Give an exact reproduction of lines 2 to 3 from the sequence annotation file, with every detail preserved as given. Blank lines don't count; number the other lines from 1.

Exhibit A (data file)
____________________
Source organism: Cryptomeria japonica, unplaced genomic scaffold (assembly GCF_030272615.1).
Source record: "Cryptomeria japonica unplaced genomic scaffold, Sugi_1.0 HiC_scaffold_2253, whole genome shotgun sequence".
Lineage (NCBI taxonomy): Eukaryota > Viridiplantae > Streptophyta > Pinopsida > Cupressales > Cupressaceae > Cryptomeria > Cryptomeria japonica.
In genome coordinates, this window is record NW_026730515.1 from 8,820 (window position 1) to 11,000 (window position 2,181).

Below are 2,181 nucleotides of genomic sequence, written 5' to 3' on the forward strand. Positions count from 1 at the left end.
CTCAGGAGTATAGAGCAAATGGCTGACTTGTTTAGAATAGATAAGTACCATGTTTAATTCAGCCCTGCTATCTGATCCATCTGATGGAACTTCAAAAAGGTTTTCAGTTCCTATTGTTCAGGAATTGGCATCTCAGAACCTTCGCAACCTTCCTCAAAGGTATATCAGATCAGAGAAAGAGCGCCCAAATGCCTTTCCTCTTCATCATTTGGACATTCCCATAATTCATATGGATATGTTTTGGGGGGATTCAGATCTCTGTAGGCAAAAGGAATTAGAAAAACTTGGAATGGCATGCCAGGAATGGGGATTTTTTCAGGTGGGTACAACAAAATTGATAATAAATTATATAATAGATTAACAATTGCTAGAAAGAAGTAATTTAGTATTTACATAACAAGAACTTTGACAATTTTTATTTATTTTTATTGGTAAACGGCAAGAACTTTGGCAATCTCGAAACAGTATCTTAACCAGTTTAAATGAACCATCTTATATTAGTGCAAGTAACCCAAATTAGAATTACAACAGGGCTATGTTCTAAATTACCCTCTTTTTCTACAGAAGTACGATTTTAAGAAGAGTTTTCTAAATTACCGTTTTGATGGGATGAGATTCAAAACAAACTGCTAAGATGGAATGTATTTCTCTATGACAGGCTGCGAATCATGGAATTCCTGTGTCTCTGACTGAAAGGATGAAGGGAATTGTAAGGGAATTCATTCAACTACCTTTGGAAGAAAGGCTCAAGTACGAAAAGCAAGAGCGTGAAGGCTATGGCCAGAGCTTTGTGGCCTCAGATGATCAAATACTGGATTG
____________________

Source record: "Cryptomeria japonica unplaced genomic scaffold, Sugi_1.0 HiC_scaffold_2253, whole genome shotgun sequence".
Lineage (NCBI taxonomy): Eukaryota > Viridiplantae > Streptophyta > Pinopsida > Cupressales > Cupressaceae > Cryptomeria > Cryptomeria japonica.